My American Dream has several parts. First, I want my family to be happy, healthy, and comfortable. Rich is not necessary, though it would be nice. Second, I want to be able to use my brains and skills to become a geneticist so that I can create cures to help people live better. If I can make the world better for even one person, I will have met that goal. I want chocolate to be declared a health food. I know, that's not reasonable, but it is a dream I have. "Are you ill? Take two Hershey bars and call me in the morning." I want to invent the self-cleaning bedroom. (No further explanation necessary). But more than any of these, I dream of peace. I want everyone here to understand and help each other, regardless of race, religion, color, creed, size, shape, sexual orientation, just because we are all members of the same species: Homo sapien. That is my American Dream. A. G., Student, Home Schooled, Grade 8
My American Dream is one in which all the children recognize their potential and work to understand they can be the best in whatever they choose to do as a life work. I wish for them to be gentle but honest with themselves, to love themselves and see the special persons they are becoming and that they work to live in harmony with all humankind. M. B., Teacher, Crawford AuSable, Grade 8
We concluded that the American Dream was attained by the Chinese and Japanese Americans. It is evident that Asians have overcome this racial discrimination. By eventually proving themselves to the majority of whites, they slowly gained back their natural rights. Even though harsh laws were executed to prevent their U.S. citizenship and labor immigration, the Chinese and Japanese surpassed the challenges. The American Dream is all about a better life. In the end, the Chinese and Japanese got better jobs, better living conditions, and more rights.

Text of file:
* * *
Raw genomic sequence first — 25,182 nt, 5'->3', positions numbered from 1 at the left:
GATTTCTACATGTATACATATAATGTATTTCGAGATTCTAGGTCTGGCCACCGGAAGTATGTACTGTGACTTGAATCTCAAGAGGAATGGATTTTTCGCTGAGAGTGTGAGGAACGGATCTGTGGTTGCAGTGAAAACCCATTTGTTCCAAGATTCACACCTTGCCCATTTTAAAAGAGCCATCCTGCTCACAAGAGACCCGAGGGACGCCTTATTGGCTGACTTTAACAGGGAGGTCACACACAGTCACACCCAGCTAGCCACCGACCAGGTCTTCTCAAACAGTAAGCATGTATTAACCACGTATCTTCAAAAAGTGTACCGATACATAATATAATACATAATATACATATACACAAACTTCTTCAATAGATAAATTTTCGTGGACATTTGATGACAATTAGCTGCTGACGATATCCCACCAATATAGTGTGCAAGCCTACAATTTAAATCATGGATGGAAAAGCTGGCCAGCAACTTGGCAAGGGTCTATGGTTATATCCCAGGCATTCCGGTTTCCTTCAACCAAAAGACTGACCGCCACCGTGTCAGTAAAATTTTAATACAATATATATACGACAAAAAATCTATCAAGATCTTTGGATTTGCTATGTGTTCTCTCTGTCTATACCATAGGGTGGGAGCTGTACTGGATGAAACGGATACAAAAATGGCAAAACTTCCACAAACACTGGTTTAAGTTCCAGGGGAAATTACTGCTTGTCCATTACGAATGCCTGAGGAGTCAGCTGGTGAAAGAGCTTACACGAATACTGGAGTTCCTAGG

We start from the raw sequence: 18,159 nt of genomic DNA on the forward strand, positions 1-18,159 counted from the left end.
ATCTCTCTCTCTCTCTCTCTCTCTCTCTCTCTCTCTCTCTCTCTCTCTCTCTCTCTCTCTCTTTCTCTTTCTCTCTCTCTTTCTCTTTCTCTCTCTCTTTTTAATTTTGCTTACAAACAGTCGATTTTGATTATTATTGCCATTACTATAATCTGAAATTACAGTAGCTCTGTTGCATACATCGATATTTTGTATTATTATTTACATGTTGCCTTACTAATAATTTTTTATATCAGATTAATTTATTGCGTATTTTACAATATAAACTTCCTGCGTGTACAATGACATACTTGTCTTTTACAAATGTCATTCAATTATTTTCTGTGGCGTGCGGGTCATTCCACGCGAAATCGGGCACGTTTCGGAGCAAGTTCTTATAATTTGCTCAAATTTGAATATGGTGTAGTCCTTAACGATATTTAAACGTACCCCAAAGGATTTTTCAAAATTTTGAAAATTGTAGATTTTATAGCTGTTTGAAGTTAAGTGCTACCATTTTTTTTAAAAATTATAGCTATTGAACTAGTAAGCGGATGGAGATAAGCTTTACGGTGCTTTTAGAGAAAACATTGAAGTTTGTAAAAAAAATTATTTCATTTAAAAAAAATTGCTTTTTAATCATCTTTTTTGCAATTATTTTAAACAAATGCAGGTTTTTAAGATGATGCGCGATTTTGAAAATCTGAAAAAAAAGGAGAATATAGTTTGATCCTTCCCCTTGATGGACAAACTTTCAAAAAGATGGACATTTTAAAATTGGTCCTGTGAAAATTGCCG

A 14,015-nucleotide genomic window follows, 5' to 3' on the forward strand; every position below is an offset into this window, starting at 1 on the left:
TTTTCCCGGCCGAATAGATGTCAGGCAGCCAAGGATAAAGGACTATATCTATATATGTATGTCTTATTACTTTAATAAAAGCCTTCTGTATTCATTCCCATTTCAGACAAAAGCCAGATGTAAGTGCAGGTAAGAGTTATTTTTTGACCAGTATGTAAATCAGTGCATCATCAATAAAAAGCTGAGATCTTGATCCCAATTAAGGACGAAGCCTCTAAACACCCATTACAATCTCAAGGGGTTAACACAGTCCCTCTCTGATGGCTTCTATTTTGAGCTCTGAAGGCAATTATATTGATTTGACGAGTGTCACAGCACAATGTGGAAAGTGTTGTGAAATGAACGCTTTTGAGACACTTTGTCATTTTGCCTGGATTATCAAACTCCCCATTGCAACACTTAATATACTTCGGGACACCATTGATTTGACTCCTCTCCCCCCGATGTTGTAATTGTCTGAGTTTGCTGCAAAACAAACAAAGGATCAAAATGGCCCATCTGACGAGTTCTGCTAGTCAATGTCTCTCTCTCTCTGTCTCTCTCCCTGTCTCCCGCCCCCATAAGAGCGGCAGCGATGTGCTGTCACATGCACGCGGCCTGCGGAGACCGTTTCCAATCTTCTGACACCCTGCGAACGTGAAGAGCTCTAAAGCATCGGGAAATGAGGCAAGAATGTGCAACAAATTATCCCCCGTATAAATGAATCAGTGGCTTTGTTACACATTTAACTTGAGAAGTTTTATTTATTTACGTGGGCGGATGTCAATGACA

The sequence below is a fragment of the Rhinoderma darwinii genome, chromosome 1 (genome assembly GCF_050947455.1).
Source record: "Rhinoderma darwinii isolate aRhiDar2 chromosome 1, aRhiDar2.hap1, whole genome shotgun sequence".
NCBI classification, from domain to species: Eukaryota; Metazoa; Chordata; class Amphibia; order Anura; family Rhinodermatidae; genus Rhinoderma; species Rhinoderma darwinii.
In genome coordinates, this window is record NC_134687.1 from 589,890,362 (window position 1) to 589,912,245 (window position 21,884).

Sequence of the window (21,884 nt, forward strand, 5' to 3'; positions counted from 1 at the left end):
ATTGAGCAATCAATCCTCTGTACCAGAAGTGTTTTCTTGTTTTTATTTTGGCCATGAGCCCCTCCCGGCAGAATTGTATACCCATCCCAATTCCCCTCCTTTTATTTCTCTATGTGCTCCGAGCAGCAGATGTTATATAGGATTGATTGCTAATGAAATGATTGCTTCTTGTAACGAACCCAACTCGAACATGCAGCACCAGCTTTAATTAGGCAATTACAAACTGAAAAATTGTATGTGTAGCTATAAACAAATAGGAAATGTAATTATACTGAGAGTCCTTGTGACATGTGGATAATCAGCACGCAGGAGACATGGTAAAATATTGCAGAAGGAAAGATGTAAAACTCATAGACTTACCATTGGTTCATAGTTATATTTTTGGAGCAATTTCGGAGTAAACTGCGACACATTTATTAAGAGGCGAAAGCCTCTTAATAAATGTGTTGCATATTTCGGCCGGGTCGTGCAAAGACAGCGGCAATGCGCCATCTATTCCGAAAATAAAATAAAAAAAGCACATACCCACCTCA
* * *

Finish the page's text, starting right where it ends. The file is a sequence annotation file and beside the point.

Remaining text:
The nation's leaders verbalized the evolution of the American Dream. President Lincoln granted the Dream's to slaves. President Wilson supported the voting rights of women. It led to the passage of the 19th Amendment to the Constitution in 1918. promoted Title VII of the Civil Rights Act of 1964. That ended segregation in the schools. It protects workers from discrimination on the basis of race, color, religion, sex (including pregnancy) or national origin. In 1967, he extended those rights to those over 40. supported the legal benefits of the marriage contract regardless of sexual orientation.
The American Dream Research Papers - Paper Masters
To the writer Gregg Easterbrook, who at the beginning of this decade was a visiting fellow in economics at the Brookings Institution, this was all rather puzzling, because, by the definition of any prior American generation, the American Dream had been more fully realized by more people than ever before. While acknowledging that an obscene amount of America’s wealth was concentrated in the hands of a small group of ultra-rich, Easterbrook noted that “the bulk of the gains in living standards—the gains that really matter—have occurred below the plateau of wealth.”
The American Dream Is an Illusion - Foreign Affairs
In this prompt, another one that zeroes in on the dead or dying American Dream, you could discuss how the destruction of three lives (Gatsby, George, Myrtle) and the cynical portrayal of the old money crowd illustrates a dead, or dying American Dream. After all, if the characters who dream end up dead, and the ones who were born into life with money and privilege get to keep it without consequence, is there any room at all for the idea that less-privileged people can work their way up?
Rethinking the American Dream | Vanity Fair
In the , the American Dream started morphing from the right to create a better life to the desire to acquire material things. This change was described in the F. Scott Fitzgerald novel, The Great Gatsby. In it, the character Daisy Buchanan cries when she sees Jay Gatsby’s shirts, because she’s “never seen such—such beautiful shirts before.”